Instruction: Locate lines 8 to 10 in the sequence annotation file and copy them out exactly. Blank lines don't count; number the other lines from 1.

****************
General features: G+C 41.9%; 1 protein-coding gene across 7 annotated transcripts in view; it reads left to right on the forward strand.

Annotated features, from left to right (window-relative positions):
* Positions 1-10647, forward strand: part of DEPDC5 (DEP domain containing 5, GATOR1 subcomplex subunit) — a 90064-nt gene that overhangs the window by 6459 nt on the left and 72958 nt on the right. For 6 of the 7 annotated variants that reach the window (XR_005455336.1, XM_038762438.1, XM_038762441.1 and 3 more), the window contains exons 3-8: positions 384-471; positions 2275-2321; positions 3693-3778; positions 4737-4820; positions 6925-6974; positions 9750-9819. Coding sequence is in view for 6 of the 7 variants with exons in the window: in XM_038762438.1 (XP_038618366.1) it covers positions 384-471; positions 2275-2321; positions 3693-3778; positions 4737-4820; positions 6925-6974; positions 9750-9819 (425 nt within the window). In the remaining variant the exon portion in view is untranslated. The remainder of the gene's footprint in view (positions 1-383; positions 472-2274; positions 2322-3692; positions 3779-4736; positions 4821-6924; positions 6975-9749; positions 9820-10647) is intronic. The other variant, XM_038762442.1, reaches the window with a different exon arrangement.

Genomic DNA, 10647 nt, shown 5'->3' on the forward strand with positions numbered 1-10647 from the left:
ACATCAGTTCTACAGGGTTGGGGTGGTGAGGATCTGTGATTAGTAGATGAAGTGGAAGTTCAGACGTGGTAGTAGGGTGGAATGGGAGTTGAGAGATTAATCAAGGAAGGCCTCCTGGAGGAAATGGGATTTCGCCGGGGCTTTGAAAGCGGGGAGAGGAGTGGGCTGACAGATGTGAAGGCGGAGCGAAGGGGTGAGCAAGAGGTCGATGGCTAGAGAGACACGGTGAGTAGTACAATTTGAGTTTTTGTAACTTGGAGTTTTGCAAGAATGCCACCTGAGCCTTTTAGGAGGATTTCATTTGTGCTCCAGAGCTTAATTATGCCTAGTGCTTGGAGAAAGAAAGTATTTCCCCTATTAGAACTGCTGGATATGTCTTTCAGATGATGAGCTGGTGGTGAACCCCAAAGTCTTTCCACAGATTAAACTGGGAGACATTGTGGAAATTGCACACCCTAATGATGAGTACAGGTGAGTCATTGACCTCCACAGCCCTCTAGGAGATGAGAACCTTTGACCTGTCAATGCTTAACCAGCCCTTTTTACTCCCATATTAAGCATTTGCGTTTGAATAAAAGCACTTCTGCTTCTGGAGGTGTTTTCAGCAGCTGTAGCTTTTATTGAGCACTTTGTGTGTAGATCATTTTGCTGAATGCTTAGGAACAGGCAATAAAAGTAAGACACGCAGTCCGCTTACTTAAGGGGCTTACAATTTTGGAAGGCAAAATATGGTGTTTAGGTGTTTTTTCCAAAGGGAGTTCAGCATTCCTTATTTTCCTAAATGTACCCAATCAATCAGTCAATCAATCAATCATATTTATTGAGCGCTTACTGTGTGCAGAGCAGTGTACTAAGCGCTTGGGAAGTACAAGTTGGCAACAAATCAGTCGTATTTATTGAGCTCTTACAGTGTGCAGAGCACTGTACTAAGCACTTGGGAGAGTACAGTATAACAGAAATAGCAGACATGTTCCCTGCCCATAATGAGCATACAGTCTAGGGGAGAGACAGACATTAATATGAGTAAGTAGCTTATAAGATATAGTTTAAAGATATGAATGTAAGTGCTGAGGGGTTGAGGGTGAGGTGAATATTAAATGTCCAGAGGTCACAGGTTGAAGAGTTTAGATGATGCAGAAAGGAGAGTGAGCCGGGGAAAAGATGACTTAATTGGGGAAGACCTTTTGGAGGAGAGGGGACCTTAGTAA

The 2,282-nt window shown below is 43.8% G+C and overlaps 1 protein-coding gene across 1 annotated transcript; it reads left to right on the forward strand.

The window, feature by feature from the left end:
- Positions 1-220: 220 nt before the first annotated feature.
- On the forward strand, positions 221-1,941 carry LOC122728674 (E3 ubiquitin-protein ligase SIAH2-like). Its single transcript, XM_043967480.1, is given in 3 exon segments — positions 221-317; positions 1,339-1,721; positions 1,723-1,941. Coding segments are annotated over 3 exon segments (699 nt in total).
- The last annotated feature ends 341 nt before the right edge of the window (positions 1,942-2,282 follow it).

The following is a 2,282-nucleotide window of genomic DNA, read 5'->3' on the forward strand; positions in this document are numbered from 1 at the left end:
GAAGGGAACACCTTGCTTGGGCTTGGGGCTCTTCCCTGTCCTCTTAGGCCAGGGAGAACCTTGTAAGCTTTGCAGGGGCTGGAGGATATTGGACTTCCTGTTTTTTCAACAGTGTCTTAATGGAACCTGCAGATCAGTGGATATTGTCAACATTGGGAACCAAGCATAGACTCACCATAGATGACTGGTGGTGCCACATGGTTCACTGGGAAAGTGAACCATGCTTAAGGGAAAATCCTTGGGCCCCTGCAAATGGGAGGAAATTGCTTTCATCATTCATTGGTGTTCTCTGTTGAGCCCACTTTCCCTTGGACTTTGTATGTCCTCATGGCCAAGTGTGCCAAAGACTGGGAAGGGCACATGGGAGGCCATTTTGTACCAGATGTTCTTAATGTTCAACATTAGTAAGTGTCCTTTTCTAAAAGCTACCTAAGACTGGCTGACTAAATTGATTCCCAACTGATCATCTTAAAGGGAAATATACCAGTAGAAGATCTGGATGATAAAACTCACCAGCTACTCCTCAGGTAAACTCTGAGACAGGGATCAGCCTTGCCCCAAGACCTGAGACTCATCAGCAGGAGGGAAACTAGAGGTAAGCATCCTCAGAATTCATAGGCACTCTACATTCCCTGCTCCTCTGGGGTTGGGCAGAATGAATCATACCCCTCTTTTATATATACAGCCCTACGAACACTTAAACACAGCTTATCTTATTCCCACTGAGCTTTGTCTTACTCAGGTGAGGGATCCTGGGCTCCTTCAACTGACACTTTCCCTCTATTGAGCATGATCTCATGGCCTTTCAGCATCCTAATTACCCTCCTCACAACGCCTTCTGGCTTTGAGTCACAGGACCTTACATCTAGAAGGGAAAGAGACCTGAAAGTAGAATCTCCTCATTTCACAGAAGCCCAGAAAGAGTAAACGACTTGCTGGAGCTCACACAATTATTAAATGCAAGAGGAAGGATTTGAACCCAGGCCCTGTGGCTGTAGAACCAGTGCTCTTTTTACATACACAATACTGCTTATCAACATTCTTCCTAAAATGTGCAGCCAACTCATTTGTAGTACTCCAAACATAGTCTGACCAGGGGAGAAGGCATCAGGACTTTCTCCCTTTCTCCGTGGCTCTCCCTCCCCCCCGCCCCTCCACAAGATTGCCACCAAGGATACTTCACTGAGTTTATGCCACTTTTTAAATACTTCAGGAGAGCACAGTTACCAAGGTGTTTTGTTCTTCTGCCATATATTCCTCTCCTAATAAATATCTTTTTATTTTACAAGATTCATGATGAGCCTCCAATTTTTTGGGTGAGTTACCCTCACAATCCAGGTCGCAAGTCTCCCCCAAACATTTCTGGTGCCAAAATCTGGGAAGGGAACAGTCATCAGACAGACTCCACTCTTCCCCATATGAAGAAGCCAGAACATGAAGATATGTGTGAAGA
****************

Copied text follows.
- Positions 1-220: 220 nt before the first annotated feature.
- On the forward strand, positions 221-1,941 carry LOC122728674 (E3 ubiquitin-protein ligase SIAH2-like). Its single transcript, XM_043967480.1, is given in 3 exon segments — positions 221-317; positions 1,339-1,721; positions 1,723-1,941. Coding segments are annotated over 3 exon segments (699 nt in total).
- The last annotated feature ends 341 nt before the right edge of the window (positions 1,942-2,282 follow it).